Sunday, November 7, 2010

Love and Death

Boris is in love with his cousin when France declares war on Russia. It gives Woody Allen and Diane Keaton an opportunity to wax philosophically about God, morality, and wheat.

In case you didn't know, Woody Allen loves Ingmar Bergman. There are at least two allusions to Bergman films in Love and Death. It makes sense as the great Swede also plummed the depths of religious quanderies such as God's silence.

But L&D is also an immaculate period piece. Sure, it's peppered with jokes. But, like Allen said in Sleeper, it's a defence mechanism. Who can look death in the face without a joke or two?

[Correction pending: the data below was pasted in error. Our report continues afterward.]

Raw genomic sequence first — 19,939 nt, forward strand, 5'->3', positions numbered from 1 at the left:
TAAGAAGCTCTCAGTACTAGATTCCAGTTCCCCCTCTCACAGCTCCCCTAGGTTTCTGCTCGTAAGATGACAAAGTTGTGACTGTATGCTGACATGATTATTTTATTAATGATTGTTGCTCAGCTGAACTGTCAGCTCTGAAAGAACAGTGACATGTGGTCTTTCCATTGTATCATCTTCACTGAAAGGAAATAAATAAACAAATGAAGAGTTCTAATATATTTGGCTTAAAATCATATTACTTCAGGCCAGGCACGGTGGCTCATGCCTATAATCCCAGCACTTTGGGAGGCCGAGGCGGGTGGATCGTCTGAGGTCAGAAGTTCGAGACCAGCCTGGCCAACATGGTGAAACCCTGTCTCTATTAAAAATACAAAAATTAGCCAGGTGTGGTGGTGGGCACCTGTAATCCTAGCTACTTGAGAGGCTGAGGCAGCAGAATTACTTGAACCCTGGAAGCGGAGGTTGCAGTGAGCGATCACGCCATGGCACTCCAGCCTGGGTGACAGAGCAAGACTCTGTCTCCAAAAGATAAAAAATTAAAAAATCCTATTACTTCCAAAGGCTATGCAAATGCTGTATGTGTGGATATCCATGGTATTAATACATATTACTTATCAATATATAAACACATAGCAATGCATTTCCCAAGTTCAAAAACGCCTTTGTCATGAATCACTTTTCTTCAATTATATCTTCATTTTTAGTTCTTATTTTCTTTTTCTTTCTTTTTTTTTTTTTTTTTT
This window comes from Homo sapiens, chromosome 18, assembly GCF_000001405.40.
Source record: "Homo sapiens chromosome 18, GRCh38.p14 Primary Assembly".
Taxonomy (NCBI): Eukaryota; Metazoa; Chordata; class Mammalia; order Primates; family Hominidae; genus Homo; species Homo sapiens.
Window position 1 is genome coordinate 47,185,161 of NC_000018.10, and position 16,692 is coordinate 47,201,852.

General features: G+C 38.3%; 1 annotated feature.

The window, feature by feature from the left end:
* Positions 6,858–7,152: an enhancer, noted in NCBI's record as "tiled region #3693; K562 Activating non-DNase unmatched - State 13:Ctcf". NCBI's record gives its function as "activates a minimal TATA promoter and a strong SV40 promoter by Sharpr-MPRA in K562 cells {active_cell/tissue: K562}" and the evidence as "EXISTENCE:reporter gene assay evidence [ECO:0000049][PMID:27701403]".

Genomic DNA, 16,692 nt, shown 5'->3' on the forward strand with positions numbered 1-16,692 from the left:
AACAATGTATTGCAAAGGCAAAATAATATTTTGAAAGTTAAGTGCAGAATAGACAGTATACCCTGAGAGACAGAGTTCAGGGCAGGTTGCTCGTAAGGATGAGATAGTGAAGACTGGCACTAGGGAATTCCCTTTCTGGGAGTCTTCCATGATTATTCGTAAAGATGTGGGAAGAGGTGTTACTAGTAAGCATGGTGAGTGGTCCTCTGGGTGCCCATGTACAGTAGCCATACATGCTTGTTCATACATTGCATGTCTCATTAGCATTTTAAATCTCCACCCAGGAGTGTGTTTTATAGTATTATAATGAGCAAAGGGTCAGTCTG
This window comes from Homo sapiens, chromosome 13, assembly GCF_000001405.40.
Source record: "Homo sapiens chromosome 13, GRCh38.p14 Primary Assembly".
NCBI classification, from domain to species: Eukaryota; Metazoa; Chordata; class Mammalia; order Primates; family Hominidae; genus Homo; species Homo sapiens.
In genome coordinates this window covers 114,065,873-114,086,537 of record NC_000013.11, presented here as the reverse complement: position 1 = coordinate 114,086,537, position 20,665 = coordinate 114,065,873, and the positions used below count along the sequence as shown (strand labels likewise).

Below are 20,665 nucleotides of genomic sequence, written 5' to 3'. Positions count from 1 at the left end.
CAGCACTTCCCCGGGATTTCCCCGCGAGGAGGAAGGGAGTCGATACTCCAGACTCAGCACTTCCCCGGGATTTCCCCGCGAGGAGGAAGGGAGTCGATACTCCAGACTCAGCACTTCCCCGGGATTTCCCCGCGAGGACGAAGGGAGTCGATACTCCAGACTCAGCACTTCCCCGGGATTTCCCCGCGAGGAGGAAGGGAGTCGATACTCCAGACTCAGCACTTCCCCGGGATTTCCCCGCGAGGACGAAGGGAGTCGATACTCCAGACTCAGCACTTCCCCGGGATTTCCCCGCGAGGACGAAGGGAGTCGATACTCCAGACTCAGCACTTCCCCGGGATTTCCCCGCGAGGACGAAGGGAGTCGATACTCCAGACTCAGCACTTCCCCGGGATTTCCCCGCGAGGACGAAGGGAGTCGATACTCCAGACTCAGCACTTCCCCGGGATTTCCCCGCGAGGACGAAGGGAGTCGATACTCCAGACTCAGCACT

I give this movie somewhere between four and four and a half stars.

Here is an example of how watching a movie is different from remembering it. Because I think watching Love and Death is perhaps a better experience than Sleeper. Although, when I reflect on both, I like Sleeper better. Sleeper's high points are higher than Love and Death's, whereas Love and Death is more consistently fine.

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